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More Keynesian than Keynes

Like most people who create an “ism,” John Maynard Keynes quickly found his followers running ahead of him. And now Keynes's greatest biographer, Robert Skidelsky, has become too Keynesian for his own good.

CAMBRIDGE – Like most people who create an “ism,” John Maynard Keynes quickly found his followers running ahead of him. “You are more Keynesian than I am,” he once told a young American economist. Now it is the turn of his biographer, Robert Skidelsky, to become distinctly more Keynesian than Keynes.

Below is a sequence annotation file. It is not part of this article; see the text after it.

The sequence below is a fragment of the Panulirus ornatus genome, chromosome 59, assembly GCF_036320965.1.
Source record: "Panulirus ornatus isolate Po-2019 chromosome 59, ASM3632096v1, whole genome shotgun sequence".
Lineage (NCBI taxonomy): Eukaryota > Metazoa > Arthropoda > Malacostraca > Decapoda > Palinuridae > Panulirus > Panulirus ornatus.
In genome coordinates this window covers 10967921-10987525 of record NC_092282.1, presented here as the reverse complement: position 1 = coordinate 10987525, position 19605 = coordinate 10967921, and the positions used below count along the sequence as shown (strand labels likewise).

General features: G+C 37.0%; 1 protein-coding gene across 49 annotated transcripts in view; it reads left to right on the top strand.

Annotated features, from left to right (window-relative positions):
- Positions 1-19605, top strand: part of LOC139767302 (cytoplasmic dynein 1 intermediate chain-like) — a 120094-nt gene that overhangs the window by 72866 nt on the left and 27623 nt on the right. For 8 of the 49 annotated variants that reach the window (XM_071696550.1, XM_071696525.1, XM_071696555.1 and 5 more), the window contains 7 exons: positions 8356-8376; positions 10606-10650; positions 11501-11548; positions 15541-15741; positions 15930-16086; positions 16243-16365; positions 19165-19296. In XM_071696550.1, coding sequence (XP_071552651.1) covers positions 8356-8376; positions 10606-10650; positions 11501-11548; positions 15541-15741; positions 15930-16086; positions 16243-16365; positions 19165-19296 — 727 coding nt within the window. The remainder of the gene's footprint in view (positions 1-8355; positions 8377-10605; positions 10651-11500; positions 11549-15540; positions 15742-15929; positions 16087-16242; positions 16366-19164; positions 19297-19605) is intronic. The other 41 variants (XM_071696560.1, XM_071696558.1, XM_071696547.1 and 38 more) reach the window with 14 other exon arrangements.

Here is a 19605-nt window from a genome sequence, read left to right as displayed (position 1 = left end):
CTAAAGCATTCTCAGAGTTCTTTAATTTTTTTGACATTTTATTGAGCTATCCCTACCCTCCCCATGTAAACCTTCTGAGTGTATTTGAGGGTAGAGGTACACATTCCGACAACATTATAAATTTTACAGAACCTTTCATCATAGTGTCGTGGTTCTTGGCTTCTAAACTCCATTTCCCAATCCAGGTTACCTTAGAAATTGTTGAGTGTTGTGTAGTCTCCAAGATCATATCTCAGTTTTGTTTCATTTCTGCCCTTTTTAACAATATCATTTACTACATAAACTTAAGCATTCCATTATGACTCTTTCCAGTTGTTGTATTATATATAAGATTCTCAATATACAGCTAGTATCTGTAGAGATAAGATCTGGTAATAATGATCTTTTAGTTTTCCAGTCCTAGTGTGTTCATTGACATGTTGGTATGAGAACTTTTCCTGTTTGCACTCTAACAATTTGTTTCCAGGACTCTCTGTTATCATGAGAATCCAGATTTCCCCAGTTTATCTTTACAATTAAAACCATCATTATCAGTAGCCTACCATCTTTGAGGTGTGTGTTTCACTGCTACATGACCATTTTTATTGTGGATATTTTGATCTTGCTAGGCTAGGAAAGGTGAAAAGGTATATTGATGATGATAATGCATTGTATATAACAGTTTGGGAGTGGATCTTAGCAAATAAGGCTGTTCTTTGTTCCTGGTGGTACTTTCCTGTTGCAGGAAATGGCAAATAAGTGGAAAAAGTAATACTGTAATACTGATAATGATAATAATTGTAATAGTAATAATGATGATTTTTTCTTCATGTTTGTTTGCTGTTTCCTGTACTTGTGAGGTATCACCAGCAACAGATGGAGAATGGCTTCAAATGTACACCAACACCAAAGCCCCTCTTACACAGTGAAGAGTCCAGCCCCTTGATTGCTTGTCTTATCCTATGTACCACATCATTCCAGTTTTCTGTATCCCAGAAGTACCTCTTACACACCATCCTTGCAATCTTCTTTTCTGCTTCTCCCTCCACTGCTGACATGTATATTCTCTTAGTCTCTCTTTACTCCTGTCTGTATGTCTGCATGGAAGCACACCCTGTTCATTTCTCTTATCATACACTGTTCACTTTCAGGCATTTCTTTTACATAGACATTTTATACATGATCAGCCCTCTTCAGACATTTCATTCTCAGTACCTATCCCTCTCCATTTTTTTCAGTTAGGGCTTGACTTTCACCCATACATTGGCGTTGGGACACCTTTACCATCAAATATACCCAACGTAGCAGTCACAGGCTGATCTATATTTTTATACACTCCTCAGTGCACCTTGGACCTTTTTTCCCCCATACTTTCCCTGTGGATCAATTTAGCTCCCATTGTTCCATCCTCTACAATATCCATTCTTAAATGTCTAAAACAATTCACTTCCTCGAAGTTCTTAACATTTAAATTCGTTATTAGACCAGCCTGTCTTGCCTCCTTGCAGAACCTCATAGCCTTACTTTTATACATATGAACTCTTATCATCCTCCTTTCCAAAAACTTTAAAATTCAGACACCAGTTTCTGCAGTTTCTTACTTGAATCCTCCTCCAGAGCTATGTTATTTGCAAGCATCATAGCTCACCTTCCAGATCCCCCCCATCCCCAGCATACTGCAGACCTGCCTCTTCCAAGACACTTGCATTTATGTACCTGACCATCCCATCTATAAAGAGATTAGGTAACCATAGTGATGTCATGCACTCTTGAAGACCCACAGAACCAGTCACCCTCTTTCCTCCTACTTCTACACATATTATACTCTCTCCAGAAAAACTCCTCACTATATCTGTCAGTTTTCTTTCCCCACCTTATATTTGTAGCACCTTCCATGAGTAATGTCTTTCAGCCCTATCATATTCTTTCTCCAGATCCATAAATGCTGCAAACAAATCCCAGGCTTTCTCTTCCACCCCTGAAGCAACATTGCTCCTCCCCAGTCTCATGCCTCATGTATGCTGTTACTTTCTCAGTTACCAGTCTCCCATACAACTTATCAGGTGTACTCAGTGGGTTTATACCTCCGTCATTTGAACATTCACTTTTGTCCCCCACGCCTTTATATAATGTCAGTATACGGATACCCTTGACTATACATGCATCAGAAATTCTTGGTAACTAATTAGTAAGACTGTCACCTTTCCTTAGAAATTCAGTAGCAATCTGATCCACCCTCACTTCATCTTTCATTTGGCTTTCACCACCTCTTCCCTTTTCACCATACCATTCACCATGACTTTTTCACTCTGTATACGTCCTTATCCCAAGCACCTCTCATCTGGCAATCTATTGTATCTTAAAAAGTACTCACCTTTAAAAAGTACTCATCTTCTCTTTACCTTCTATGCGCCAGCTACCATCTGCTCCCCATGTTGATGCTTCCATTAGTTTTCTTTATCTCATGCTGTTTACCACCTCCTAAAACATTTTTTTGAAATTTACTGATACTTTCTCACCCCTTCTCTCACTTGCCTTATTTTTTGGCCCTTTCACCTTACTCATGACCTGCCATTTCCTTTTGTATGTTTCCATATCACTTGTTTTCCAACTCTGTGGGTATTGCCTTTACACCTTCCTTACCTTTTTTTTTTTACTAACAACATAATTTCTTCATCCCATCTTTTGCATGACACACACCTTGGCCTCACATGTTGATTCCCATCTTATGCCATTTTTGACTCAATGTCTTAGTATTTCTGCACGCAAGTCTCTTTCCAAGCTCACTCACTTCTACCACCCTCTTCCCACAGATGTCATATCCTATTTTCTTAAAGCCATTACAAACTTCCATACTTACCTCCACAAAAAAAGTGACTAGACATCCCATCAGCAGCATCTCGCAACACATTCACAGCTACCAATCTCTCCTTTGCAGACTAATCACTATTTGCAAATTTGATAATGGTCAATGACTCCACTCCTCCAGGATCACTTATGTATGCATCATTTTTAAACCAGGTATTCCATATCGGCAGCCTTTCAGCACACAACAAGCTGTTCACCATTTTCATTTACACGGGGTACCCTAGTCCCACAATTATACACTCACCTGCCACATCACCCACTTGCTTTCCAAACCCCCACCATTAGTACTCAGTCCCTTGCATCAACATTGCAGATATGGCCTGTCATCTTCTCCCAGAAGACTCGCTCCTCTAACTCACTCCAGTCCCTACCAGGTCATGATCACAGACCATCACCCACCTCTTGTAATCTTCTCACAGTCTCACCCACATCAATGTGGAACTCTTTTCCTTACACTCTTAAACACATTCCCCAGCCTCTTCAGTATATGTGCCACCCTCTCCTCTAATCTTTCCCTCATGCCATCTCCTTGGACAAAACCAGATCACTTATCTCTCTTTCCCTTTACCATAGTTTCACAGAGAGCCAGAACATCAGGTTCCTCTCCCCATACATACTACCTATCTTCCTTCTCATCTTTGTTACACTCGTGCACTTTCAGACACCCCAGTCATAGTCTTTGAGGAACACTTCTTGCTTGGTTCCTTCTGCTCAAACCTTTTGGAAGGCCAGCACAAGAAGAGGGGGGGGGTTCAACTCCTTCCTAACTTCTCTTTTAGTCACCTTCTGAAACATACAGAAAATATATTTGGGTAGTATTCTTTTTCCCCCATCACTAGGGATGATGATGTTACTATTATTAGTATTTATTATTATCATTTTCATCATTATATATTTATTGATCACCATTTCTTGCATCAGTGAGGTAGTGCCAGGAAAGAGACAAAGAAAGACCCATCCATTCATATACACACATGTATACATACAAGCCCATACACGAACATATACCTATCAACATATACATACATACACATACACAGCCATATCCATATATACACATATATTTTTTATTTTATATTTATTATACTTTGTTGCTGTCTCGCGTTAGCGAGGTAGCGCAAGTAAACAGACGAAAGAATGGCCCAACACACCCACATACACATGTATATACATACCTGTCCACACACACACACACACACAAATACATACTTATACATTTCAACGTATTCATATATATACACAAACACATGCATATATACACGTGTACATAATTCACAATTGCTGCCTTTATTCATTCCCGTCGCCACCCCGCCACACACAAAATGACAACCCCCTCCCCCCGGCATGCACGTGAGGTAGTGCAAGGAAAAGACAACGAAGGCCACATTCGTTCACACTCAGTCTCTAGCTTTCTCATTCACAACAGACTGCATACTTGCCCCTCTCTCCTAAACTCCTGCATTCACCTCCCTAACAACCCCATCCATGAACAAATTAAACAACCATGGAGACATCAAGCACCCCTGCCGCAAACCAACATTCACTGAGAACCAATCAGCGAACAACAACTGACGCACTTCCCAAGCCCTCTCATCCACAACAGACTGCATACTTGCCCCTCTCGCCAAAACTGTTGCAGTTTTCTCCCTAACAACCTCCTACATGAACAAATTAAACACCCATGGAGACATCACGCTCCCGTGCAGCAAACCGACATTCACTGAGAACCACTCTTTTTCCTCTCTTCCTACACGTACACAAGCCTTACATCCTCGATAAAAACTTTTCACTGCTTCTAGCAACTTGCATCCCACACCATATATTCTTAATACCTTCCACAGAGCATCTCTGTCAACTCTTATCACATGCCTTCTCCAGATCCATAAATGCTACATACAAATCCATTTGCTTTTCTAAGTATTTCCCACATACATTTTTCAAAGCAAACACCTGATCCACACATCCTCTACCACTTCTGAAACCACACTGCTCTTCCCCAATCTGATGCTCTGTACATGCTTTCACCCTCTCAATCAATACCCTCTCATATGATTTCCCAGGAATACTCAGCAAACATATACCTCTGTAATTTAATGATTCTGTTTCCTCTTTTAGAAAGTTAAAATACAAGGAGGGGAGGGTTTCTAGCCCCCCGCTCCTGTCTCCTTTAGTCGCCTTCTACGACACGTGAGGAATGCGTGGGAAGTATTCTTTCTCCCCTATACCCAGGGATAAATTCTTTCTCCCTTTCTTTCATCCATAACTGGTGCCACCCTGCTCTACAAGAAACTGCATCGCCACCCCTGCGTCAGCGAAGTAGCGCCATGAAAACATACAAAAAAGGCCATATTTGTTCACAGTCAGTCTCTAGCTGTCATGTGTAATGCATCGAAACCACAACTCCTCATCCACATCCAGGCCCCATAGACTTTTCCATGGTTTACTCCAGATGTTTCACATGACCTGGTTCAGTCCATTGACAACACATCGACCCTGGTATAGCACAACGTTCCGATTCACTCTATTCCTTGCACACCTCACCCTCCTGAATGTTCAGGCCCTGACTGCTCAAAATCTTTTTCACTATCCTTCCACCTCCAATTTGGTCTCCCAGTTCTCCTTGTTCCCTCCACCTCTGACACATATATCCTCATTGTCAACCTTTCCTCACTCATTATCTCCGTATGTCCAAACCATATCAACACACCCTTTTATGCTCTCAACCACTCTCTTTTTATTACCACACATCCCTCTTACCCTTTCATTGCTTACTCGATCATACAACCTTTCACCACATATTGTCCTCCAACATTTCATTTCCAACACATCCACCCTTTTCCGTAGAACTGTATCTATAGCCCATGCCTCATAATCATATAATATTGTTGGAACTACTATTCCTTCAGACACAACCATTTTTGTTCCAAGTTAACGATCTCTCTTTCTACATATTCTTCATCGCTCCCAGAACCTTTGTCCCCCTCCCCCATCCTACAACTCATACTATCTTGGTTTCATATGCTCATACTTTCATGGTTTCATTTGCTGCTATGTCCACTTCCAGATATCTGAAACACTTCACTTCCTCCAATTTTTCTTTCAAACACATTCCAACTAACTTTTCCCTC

Keynes was not averse to changing his mind. But, as far I am aware, he did not change his predictions after the fact. This does not seem to be the case for Skidelsky.

In November 2010, Skidelsky described British Chancellor of the Exchequer George Osborne as a “menace to the future of the economy,” whose policies “doomed” the United Kingdom to “years of interminable recession.” In July 2011, he declared that Osborne was making a “wasteland.”

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